Who gets the priority seat?

This is a quiz. An elderly couple, an obese woman, and a young man get on the bus. There’s only one priority seat. Who will get it? If you said the young man, congratulate yourself!

On Friday, my wife, daughter and I were going to Tsujido by bus, and we were both in priority seats. I was holding my daughter, so I had every right to sit there. The above mentioned people got on the bus, and my wife stood up. She asked me to move to her seat so one of the elderly people could sit in my seat. I did so, and who took my seat? The selfish, fit young man. He had no decency to let an elderly person sit there. My wife was quite angry about it.

That’s not the only ridiculous thing I’ve seen. On a train, I saw a pregnant woman in front of the only open seat. She was in the process of sitting down when a businessman took that opportunity to slip behind her and sit down before she could. I was hoping she would’ve punched him. He deserved to be thrown out of the train. Absolutely disgusting.

What’s your best story of idiocy and lack of humanity on a bus or train?


Filed under Daily Life

17 responses to “Who gets the priority seat?

  1. This is something I really have trouble understanding about Japanese people. It goes against their usual behavior in most circumstances (or I’m missing something, after all, I’m still a newbie here).

    I never experience something similar (yet), I guess they’re quite rare in Kagawa where public transportation are rarely that crowded (except maybe trains during rush hour, I don’t know I never took it then).
    However, when my wife was pregnant, we were in Okayama for the day, and yeah, the train was very crowded and some very healthy 10 year old kids were seated on the priority seats. I made them get up quite quickly. Their mom told them to get up too, but only after I said something. Sure they were kids, I don’t blame them for sitting there. Their mom on the other hand (she was standing, but she’s the one who made them sit there).

    • When my wife was pregnant, she only seemed to get good treatment on buses. Never on the train. So many people ignored her and pretended to sleep. They give seats to the elderly and women with babies, but not to pregnant women. It’s ridiculous.

  2. “It goes against their usual behavior”

    Been here off and mostly on for 7 years Dave and I have no idea what that means? What is “usual”?
    What sites did you visit before coming to Japan? It’s another country with it’s own unique culture and it’s own special kinda ignorance.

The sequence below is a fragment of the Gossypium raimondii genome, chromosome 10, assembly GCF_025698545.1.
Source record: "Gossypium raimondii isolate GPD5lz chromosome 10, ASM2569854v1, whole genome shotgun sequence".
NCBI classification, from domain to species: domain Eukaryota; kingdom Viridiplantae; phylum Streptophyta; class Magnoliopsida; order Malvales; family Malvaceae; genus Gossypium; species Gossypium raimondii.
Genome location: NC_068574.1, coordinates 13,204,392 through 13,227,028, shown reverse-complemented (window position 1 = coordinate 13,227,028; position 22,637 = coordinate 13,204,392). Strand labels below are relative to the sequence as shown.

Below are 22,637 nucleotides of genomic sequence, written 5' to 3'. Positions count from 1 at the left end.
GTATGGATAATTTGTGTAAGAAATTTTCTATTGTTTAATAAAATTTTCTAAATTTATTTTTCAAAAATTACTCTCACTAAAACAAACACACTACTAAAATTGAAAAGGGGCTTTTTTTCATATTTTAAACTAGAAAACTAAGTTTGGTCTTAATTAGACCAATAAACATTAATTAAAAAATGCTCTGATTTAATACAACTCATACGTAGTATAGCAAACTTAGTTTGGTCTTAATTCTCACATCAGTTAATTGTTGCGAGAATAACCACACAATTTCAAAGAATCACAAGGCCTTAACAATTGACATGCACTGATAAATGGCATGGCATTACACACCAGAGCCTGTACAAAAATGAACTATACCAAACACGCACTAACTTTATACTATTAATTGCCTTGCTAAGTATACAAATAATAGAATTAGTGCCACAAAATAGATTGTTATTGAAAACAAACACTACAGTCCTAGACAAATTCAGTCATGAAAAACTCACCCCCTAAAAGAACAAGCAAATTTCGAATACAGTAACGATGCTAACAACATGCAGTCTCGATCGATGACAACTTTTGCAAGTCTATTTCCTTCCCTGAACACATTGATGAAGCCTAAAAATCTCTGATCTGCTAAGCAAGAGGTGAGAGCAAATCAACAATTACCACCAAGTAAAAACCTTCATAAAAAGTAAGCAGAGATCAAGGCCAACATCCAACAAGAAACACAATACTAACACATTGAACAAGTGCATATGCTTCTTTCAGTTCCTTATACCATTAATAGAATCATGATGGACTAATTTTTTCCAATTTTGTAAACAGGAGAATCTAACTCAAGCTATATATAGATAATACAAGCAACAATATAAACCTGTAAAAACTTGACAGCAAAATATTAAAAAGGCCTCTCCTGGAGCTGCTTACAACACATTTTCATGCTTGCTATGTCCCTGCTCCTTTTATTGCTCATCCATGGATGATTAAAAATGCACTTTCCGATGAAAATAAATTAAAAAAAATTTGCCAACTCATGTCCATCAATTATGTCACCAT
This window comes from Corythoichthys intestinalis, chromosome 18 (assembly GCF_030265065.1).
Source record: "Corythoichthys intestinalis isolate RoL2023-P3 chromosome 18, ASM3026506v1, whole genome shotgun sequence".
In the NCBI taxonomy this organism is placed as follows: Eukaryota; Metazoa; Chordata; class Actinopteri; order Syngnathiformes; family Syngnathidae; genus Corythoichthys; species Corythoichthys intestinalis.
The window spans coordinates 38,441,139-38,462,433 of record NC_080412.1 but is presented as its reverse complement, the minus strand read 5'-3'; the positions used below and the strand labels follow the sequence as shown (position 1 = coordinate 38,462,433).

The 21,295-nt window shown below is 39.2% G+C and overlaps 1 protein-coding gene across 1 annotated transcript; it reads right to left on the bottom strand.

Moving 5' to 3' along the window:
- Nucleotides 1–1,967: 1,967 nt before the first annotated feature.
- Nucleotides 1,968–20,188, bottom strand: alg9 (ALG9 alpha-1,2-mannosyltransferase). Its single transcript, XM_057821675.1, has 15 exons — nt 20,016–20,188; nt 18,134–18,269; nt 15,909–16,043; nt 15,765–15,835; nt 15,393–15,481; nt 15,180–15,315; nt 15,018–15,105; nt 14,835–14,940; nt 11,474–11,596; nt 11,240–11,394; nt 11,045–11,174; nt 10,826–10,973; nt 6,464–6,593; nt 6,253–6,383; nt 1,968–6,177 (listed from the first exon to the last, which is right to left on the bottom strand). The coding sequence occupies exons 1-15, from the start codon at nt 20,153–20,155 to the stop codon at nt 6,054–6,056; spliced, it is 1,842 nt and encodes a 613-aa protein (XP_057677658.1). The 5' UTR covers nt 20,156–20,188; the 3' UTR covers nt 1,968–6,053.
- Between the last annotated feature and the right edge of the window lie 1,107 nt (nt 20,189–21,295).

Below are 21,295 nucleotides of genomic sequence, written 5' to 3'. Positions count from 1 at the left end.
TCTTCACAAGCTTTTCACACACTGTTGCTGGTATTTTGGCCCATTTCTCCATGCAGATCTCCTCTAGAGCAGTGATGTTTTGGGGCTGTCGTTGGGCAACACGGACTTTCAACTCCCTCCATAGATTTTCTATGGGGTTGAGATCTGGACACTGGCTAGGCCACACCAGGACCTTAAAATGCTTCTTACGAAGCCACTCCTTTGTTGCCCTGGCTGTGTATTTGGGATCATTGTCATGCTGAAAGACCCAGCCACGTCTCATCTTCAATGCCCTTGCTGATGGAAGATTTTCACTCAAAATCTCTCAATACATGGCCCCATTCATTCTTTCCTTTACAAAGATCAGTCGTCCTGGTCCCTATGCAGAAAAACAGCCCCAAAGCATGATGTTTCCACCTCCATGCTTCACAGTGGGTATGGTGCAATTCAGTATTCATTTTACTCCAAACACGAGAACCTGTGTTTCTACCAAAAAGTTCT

• “Their usual behavior” is one of being usually polite, courteous and even caring for each other. The keyword here being “usual”; i.e. no I’m not falling into stereotyping and saying that all Japanese people do this or that. I say that they usually are respectful to each other, so some behaviors like the whole priority seat thing is quite surprising to me.

      • Here in Kanagawa, it is extremely common for people to be rude like that. Tokyo, too. On public transportation, people become very selfish and disrespectful. That is actually usual. Maybe since Kagawa is much more countryside, people are more polite. But in the big cities, they only care about themselves and are blind to everyone else.

        • But do you mean, are they rude to each other not in public transportation too?

          • I’ve seen an elderly woman fall in the middle of a street while nearly every person just walked past her, ignoring her. I’ve been told it’s because they don’t want to make the situation more embarrassing for her. More likely, they just don’t want to get involved and be delayed. It’s usually other elderly people who will help out. Businessmen seem to be the worst.

          • I think the problem in big cities is that everyone is in a hurry and they don’t want to be inconvenienced. Small towns seem to have much nicer people.

  3. tom

    I know about the priority seating, but it doesn’t make much sense to me. If there is an empty seat an old person/pregnant lady/handicapped person gets first choice on the seat then i can take one. not just the one closest to the window or however it goes.

    • Yokohama city subway ran a program that designated every seat in the trains as priority seats. However, it made no difference. In fact, it seemed that it did the opposite, and people were more intent on keeping their seats.

  4. That’s terrible. Actually, it should not be priority seats, if you see an elderly person or pregnant woman standing, you should always offer them your seat – that’s just common courtesy. I have to give credit to my parents to taught me well or were good role models, which I try to be with my own son.

    • I agree. On that bus trip, an elderly man gave up his seat for an elderly woman who was clearly more able bodied than him. She protested, but he said it’s fine, and that he’s only 84 years old.

  5. absolutelycheryl

    This kind of thing happen in Singapore too. There was much hype over an incident that happen on our train recently.

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